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The Reserve Bank of Australia (‘RBA’) has announced another 0.5% raise in the official cash rate, increasing the rate to 2.35%.
What does this mean for borrowers?
Say for example your home loan interest rate were to increase from 4.0% to 4.5%, you would experience an increase of $29.27 per month, per $100,000 borrowed, in terms of minimum monthly repayments over a 30 year loan term. For example:
- Repayment increase on a $400,000 loan = $117.08
- Repayment increase on a $600,000 loan = $175.62
- Repayment increase on a $800,000 loan = $234.16
“Pay attention to what they say”
For Stephen Koukoulas, the “most interesting” part of the first Tuesday of every month is not exactly what the RBA does with the official cash rate, but rather “what they say” in their press release.
“They always put out a press release saying ‘we’ve hiked interest rates, and here are the reasons’. I’m going to go over that press release with a very fine tooth comb, because I think they’re detecting inflation pressures are starting to come off a bit.”
“Maybe the effect of softening house prices is having an effect on consumer sentiment. We know consumer sentiments right down low. And the rate hikes themselves are having an effect on consumer sentiment.”
“If they start to paint a picture that ‘we’ve done a lot, we might not quite be at the endpoint, but we’re getting close.’ Then all of a sudden, there’ll be a bit of a sigh of relief that this interest rate hiking cycle will be near the end rather than the beginning.”
What exactly did the RBA say?
In their press release announcing the rate rise, RBA Governor Phillip Lowe said: “The Australian economy is continuing to grow solidly and national income is being boosted by a record level of the terms of trade.”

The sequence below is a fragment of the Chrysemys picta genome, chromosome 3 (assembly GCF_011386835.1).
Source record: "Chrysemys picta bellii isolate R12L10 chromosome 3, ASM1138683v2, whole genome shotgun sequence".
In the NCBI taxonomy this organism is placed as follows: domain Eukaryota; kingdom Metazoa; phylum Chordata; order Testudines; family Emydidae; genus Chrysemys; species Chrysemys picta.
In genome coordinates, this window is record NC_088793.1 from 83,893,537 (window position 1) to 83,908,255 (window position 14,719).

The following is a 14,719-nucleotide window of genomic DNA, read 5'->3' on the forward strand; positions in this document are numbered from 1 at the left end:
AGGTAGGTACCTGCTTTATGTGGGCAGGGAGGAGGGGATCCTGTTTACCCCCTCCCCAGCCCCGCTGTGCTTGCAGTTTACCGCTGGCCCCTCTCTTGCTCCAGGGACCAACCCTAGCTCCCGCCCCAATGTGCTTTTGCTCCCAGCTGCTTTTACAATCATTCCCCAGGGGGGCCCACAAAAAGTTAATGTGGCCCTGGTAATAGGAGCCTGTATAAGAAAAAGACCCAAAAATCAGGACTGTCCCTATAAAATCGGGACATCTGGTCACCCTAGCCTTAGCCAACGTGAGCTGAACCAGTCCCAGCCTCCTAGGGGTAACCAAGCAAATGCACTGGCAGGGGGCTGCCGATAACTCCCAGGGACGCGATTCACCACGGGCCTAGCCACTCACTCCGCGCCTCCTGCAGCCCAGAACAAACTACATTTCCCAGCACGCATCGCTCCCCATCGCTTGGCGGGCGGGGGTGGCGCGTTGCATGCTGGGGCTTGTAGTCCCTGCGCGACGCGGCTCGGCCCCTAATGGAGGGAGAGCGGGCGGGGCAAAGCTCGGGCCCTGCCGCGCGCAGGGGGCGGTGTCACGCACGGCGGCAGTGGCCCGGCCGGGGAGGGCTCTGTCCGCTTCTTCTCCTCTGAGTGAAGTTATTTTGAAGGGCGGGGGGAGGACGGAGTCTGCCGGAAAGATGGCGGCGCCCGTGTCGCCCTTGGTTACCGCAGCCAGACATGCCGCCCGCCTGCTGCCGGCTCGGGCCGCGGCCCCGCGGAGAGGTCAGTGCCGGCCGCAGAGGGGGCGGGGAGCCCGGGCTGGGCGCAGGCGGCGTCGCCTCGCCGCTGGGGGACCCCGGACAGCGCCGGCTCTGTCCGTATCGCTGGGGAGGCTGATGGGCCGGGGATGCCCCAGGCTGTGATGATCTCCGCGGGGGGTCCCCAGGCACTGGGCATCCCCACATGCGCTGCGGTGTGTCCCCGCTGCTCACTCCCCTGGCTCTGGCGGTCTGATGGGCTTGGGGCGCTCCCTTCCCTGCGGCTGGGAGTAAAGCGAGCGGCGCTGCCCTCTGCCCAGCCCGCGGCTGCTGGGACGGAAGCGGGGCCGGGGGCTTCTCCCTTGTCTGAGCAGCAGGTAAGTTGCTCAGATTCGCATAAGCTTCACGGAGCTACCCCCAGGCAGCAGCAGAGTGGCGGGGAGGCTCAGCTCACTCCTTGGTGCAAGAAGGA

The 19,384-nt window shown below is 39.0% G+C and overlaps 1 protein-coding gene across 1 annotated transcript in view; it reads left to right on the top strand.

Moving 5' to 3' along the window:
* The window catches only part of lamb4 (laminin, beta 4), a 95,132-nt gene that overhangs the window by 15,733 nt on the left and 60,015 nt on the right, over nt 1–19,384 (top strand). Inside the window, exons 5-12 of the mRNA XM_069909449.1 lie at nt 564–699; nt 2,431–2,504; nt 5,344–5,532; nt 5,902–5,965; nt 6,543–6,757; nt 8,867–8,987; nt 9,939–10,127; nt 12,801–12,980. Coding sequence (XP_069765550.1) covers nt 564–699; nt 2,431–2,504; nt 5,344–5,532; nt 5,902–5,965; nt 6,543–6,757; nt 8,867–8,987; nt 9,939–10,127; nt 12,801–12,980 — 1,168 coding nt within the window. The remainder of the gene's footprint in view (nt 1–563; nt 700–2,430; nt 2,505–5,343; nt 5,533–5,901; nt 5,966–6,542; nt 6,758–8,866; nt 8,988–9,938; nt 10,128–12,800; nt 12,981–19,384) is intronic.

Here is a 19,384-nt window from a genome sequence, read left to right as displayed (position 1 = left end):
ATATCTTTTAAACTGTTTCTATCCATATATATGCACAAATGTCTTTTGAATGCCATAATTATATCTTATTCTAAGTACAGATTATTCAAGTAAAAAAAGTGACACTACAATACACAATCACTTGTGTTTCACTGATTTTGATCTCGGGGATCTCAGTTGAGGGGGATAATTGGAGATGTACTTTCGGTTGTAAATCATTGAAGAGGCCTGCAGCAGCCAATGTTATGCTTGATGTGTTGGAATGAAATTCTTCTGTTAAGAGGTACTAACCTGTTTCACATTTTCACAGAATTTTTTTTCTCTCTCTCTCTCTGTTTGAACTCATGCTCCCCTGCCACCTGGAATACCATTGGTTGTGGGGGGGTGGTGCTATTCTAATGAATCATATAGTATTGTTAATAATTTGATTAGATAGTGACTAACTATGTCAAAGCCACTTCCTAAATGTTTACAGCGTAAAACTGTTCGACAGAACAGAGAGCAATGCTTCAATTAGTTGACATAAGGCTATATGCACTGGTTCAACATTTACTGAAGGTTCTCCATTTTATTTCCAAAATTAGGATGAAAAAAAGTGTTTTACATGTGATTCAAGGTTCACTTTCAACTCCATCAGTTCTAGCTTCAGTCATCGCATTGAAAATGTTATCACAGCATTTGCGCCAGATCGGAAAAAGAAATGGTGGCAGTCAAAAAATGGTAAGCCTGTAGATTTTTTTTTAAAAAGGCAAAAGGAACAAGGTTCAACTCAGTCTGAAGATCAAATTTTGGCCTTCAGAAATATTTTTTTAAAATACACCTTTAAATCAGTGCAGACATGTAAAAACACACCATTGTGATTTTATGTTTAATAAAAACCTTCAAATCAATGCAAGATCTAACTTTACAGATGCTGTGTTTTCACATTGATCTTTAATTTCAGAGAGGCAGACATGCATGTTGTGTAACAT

“An important source of uncertainty continues to be the behaviour of household spending. Higher inflation and higher interest rates are putting pressure on household budgets, with the full effects of higher interest rates yet to be felt in mortgage payments.”
“Consumer confidence has also fallen and housing prices are declining in most markets after the earlier large increases. Working in the other direction, people are finding jobs, gaining more hours of work and receiving higher wages. Many households have also built up large financial buffers and the saving rate remains higher than it was before the pandemic. The Board will be paying close attention to how these various factors balance out as it assesses the appropriate setting of monetary policy.”
The RBA expects this latest rate rise to help bring inflation back down between 2-3% into next year and “create a more sustainable balance of demand and supply in the Australian economy.”
Will there be further rate rises?
At the end of the day, the RBA will continue to adjust the official cash rate depending on the data that they receive over the course of each month.